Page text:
A Tampa startup applied the matchmaking capabilities of dating apps to the job-search process.
Zachary Senz-Kamler didn’t start a new job-search app and website because of frustration over the job application process.
He did it because he wants to put his mom and dad out of business.
Senz-Kamler, 23, grew up in Boca Raton and worked for his parents’ staffing agency — he describes it as “old school, very time-intensive and expensive” — for 12 years before coming to Tampa, where he majored in entrepreneurship at the University of South Forida and got the idea for Monikl. The company uses the match-making features of a dating app, like eHarmony or Match.com, to help job seekers and employers connect while quickly and efficiently figuring out if a particular job is a good fit.
“It takes about 15 minutes to sign up, and it’s a one time thing,” says Senz-Kamler, Monikl’s CEO. “You set up a profile, put in some of your skills, and once you get past that part, our matching system kicks in. And that matches you to employers based on your skills, personality and workplace preferences, as well as your location and salary.”
Monikl’s co-founder and chief technology officer, Ken Pomella, describes the platform as “taking the full-time job out of finding a job.”
Senz-Kamler elaborates: “As a job applicant, you have to send out hundreds of applications, and you may only hear back from 10 to 20% of them. At the end of the day those might be rejection letters. You may get a 1 to 2% conversion rate when you actually go in for an interview.”
Monikl helps boost that conversion rate by matching job seekers and employers on secondary criteria such as personality and cultural fit — soft skills that often go undetected. Senz-Kamler tells the story of a Monikl client who found a top-notch employee who “wouldn’t have been someone that they even looked at on a job board. They said, ‘This is a person that through a keyword search, we would never have noticed.’”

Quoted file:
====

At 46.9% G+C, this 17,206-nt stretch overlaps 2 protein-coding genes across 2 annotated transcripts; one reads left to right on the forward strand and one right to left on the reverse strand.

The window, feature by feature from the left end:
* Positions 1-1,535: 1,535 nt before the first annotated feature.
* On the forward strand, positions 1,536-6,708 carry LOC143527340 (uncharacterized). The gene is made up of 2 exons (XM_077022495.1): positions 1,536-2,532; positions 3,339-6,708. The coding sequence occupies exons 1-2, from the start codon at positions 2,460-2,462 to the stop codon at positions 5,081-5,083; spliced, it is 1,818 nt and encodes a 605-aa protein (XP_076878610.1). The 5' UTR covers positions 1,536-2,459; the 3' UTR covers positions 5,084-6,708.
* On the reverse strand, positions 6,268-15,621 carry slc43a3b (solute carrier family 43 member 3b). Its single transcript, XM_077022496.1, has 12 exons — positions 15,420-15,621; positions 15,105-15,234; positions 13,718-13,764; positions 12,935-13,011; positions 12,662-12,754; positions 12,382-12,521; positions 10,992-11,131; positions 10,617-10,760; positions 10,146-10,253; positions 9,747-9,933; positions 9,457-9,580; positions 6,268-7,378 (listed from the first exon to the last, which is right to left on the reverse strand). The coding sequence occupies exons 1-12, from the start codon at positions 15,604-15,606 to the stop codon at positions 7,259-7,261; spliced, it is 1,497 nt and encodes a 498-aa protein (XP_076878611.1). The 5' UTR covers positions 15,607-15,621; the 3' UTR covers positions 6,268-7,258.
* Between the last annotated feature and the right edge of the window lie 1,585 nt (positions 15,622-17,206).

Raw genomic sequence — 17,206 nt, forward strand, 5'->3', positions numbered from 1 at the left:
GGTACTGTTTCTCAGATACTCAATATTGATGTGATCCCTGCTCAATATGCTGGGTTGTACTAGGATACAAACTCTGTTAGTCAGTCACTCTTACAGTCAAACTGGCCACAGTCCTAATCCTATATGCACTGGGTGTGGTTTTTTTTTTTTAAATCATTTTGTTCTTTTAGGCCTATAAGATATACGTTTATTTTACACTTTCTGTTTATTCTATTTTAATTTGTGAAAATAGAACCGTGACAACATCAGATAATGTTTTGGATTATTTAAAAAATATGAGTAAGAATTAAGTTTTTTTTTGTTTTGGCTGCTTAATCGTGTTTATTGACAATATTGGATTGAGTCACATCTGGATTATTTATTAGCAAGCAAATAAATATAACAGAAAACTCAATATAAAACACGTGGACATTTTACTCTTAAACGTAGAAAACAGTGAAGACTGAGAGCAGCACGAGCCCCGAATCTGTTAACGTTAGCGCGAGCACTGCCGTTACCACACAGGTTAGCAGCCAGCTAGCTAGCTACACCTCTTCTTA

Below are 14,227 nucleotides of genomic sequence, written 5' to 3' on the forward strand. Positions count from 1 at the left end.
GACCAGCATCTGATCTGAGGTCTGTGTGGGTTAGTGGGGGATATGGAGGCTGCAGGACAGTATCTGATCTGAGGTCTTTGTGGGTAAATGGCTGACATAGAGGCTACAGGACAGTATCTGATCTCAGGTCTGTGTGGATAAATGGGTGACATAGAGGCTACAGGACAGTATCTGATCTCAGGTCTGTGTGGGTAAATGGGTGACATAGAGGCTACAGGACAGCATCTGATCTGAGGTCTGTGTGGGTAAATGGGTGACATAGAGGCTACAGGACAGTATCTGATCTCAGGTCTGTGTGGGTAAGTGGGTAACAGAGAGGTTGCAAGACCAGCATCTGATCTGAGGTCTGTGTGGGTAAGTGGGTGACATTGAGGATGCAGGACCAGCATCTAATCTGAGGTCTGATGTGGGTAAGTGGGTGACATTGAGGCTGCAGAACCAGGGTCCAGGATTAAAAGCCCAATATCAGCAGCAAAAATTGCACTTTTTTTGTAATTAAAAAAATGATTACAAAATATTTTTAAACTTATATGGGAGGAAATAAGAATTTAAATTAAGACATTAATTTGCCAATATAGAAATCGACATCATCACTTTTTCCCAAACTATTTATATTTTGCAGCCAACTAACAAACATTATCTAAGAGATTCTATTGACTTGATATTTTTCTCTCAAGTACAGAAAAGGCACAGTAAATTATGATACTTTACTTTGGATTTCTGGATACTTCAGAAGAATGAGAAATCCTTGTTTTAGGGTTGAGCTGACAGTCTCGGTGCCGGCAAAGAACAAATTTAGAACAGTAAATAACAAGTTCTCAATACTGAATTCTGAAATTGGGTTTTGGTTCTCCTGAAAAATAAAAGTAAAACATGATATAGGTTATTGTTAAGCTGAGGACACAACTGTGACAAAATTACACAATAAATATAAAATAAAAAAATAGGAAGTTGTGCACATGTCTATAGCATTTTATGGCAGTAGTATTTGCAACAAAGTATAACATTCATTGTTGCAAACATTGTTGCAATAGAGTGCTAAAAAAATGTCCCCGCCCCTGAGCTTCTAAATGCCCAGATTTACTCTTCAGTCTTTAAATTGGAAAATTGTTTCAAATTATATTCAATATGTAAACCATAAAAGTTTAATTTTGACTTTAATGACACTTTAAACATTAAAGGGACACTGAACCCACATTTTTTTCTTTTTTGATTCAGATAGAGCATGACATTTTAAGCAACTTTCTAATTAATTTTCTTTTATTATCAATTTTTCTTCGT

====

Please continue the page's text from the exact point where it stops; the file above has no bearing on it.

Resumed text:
"If you go to a job board you have tons of volume without much quality. You’re basically looking for a needle in a haystack because you get flooded with resumes.” Zachary Senz-Kamler, CEO of Monikl
Senz-Kamler says Monikl’s emphasis on cultural fit also improves employee retention, which in turn helps employers save time and money. “If you’ve got a good job that’s paying you well, the only reason you’re gonna leave is because you don’t fit in with the culture,” he says.
Monikl added 15,000 users since launching a year ago and has raised $85,000 from investors, based on a valuation of $2 million. The company is headquartered at the Tampa Bay Wave business accelerator, where it has 10 employees, including three full-time salespeople.
The company makes money by charging companies a flat 7.5% fee based on the first-year salary of the hired worker — far less than the 18%-33% traditional staffing agencies, like the one his parents run, typically charge for placements.
The majority of Monikl users are job seekers in the Tampa area, but Senz-Kamler and Pomella are courting more companies to sign up, and they’re looking to expand to a second city — Orlando, Miami or Austin, Texas — as they push for an additional $50,000 in funding.
While the goal for clients is to help them land talent, the goal for Senz-Kamler is job-search industry disruption. It’s a “$147 billion market full of middlemen on top of middlemen,” he says. “What Monikil does is it basically solves the inefficiencies of the market while also creating a much more friendly place.”
(This story has been updated to correct the spelling of Zachary Senz-Kamler's name.)